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10 Must-Pack Items for Your European Getaway
your carry-on with these essentials can make a big difference on your trip across the pond.
Add a universal plug adapter, copies of your passport and a local map to your packing list.(Getty Images)
While a jaunt to Europe can be the vacation of a lifetime, it can also leave you longing for the comforts of home. After all, the Atlantic Ocean represents more than just a body of water. It also represents a different way of life that can be simultaneously exhilarating and culture-shock inducing. With that in mind, here are 10 essential items to bring along your next trip across the pond.
1. A Guidebook
Keeping a guidebook in your pocket is the best way to get the most out of your trip – and your vacation dollars. Most guidebooks include resourceful maps, recommendations for local restaurants, attractions and hotels, as well as tips on attraction visiting hours and local tours.
2. Photo Copies of Your Passport
If you're a U.S. citizen, you'll need a passport to enter any European country. And if you misplace this valuable piece of identification, you may have trouble getting home. To protect yourself and your travel companions, keep photo copies of each family member's passport locked inside your luggage.
3. A Phrasebook
While you'll likely encounter English-speaking tour guides in most popular destinations across Europe, it doesn't hurt to learn a few key phrases to communicate with locals in their native tongue. You may not need to use them, but knowing a few resourceful words in the event of an emergency will help you feel more comfortable.
4. A Money Belt
An old-fashioned money belt, a flat pack tucked underneath your clothing, helps keep your personal possessions tight against your body, which makes you an unlikely target for thieves. Your money belt is a great place to keep your money, credit cards and even your passport when you travel.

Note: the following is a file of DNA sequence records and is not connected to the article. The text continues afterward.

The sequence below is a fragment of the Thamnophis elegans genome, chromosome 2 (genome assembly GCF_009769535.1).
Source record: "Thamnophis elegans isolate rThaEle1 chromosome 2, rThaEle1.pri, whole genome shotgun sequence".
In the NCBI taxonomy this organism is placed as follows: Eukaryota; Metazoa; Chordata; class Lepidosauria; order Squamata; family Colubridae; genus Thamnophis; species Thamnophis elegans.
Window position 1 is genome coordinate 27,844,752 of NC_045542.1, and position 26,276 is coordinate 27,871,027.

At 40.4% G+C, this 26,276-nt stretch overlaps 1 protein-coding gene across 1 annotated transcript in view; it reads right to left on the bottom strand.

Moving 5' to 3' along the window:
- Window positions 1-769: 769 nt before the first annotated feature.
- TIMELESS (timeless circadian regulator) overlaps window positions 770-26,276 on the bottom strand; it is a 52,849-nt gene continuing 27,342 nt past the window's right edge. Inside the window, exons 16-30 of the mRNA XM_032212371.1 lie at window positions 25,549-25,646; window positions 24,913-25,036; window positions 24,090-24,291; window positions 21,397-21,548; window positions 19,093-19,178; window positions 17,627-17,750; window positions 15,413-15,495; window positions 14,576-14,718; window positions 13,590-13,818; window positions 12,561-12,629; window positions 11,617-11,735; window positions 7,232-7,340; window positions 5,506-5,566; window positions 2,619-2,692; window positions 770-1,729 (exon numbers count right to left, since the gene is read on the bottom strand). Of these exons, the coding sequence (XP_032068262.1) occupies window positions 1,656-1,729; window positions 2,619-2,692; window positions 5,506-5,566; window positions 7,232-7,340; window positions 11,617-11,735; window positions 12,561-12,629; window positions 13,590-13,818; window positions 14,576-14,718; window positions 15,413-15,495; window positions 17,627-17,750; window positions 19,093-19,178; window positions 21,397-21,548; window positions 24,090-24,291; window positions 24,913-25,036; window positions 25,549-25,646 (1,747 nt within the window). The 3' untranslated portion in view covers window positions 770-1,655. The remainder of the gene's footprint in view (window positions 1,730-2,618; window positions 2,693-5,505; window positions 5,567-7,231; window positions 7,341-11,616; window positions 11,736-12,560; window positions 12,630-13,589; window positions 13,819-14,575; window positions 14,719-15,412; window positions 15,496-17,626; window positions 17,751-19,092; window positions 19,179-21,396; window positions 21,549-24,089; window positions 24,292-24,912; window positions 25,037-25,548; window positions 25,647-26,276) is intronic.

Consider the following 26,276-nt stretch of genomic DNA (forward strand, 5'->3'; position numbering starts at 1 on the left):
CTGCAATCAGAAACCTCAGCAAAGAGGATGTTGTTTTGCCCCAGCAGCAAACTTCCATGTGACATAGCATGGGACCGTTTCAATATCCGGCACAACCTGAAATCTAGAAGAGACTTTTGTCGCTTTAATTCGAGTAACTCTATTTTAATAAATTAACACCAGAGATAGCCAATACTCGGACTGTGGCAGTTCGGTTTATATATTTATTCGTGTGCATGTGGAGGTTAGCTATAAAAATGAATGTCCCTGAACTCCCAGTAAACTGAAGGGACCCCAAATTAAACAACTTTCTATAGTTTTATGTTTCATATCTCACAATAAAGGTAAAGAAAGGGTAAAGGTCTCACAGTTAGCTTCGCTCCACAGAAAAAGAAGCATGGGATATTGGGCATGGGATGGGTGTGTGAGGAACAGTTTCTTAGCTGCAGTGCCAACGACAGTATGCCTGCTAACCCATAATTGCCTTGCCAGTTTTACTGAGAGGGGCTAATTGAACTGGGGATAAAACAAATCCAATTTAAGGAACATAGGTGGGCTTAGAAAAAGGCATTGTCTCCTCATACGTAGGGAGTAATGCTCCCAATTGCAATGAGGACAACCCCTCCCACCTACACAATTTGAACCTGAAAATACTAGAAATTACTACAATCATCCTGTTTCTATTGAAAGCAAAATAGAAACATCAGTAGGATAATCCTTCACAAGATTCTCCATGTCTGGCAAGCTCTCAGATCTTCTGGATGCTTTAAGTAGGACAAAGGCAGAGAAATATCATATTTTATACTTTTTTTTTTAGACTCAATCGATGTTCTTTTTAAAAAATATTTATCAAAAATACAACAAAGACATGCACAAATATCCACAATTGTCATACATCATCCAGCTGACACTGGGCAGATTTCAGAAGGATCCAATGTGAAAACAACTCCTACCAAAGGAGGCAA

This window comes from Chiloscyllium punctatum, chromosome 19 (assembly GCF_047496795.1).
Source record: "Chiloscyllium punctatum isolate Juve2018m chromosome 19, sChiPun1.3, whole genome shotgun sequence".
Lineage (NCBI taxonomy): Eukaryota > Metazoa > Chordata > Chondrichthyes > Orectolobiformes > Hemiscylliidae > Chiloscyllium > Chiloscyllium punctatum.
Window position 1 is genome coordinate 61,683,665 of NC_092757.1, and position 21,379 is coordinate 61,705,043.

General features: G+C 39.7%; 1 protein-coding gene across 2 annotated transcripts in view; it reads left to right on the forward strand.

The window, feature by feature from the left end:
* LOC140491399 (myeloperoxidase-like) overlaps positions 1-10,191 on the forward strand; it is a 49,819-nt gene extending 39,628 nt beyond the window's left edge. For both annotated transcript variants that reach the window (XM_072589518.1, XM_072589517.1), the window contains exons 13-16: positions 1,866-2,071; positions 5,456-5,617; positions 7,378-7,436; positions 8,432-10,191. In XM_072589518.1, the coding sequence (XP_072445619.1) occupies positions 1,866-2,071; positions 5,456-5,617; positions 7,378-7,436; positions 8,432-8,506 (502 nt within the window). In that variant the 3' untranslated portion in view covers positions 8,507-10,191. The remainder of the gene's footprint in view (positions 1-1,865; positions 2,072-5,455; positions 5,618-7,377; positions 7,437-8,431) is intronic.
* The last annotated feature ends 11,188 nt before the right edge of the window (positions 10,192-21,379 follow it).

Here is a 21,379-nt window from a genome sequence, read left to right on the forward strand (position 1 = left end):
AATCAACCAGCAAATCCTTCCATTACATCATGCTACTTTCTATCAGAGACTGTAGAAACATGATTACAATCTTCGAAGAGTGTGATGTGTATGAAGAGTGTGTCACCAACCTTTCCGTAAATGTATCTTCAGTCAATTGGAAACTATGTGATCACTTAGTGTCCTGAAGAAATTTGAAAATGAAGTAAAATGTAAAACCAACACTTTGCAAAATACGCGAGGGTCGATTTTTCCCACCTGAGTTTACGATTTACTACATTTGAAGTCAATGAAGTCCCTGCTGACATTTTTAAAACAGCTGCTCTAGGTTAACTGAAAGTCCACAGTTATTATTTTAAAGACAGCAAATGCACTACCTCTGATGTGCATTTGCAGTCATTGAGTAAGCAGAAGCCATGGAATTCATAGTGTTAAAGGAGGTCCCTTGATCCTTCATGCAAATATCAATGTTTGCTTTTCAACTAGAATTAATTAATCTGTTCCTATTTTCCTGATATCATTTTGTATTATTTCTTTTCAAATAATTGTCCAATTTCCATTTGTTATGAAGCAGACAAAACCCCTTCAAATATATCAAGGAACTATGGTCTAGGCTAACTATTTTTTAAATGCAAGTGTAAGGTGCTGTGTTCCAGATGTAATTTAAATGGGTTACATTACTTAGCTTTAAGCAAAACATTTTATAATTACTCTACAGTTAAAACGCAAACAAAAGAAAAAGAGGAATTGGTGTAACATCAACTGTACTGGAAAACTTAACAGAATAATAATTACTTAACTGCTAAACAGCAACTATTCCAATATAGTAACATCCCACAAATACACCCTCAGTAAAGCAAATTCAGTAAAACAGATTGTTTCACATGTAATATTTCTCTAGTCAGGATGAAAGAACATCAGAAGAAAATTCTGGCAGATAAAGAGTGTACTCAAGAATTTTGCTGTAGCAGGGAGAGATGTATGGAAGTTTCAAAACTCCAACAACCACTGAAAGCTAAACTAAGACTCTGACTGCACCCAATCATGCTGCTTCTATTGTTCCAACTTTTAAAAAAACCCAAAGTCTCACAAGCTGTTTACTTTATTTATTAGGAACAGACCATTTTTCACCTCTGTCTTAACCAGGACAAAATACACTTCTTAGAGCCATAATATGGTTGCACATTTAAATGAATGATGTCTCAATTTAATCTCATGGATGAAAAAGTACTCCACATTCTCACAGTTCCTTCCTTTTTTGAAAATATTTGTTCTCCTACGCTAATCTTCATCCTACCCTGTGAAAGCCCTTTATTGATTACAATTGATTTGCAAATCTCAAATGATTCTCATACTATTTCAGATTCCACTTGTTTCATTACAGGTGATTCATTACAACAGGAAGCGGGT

5. A Local Map
If your guidebook doesn't include a local map of the area you're visiting, you'll want to pick one up. The best maps include a rundown of the top points of interests and attractions in the area as well as public transportation details.
6. A Suitcase Lock
While you'll want to carry cash, a credit card and copies of important documents in your money belt while traveling, you'll need a safe place to keep important documents in your room while you're away. If you know in advance that your lodging doesn't offer an in-room safe, your best bet is bringing a suitcase lock with you.
7. An Adapter
If you're planning to power up your cell phone, hair dryer, camera, laptop and other electronic devices abroad, it's a smart idea to invest in a universal plug adapter that's well-suited for a variety of outlets and can be used in multiple regions across Europe. Bring it with you, and you'll never be stuck without power again.
8. A SIM Card
A SIM card is essential if you want to use your cell phone overseas without breaking the bank. Typically, you can buy a local SIM card online before your trip or pick one up once you arrive at your destination. To find out whether your phone will work abroad with a SIM card, call your cell phone provider two to three weeks in advance of your trip.
9. A Credit Card with Zero Foreign Transaction Fees
While you'll need plenty of cash when you travel, it's also a smart idea to bring along a major credit card to pay for hotel stays or emergency expenses. However, you'll want to make sure your card doesn't impose a 1 to 3 percent foreign transaction fee for purchases overseas. If you're unsure whether your card charges foreign transaction fees, make sure to call your provider ahead of your trip.
10. Back-Up Batteries
Jet-setting across Europe means taking plenty of pictures. And sadly, your foray into travel photography could run off course if you fail to bring an extra set of batteries (and memory cards) along. You can easily buy batteries in Europe, but there's no need to spend precious vacation hours searching for batteries. While finding batteries may seem like a cinch in a big city, it can be tricky pinpointing a convenience store if you're out traveling the countryside or in the middle of a cruise excursion.
The Bottom Line
Forgetting essential items on a European getaway can be a major headache. So remember to bring along basic necessities and important extras. After all, when it comes to planning an international vacation, a little research and forethought can go a long way.
About En Route
Practical advice on the art of traveling smarter with tips, tricks and intel from En Route's panel of experts.
Contributors have experience in areas ranging from family travel, adventure travel, experiential travel and budget travel to hotels, cruises and travel rewards and include Amy Whitley, Claire Volkman, Holly Johnson, Marsha Dubrow, Lyn Mettler, Sery Kim, Kyle McCarthy, Erica Lamberg, Jess Moss, Sheryl Nance-Nash, Sherry Laskin, Katie Jackson, Erin Gifford, Roger Sands, Steve Larese, Gwen Pratesi, Erin Block, Dave Parfitt, Kacey Mya, Kimberly Wilson, Susan Portnoy, Donna Tabbert Long and Kitty Bean Yancey.
Edited by Liz Weiss.
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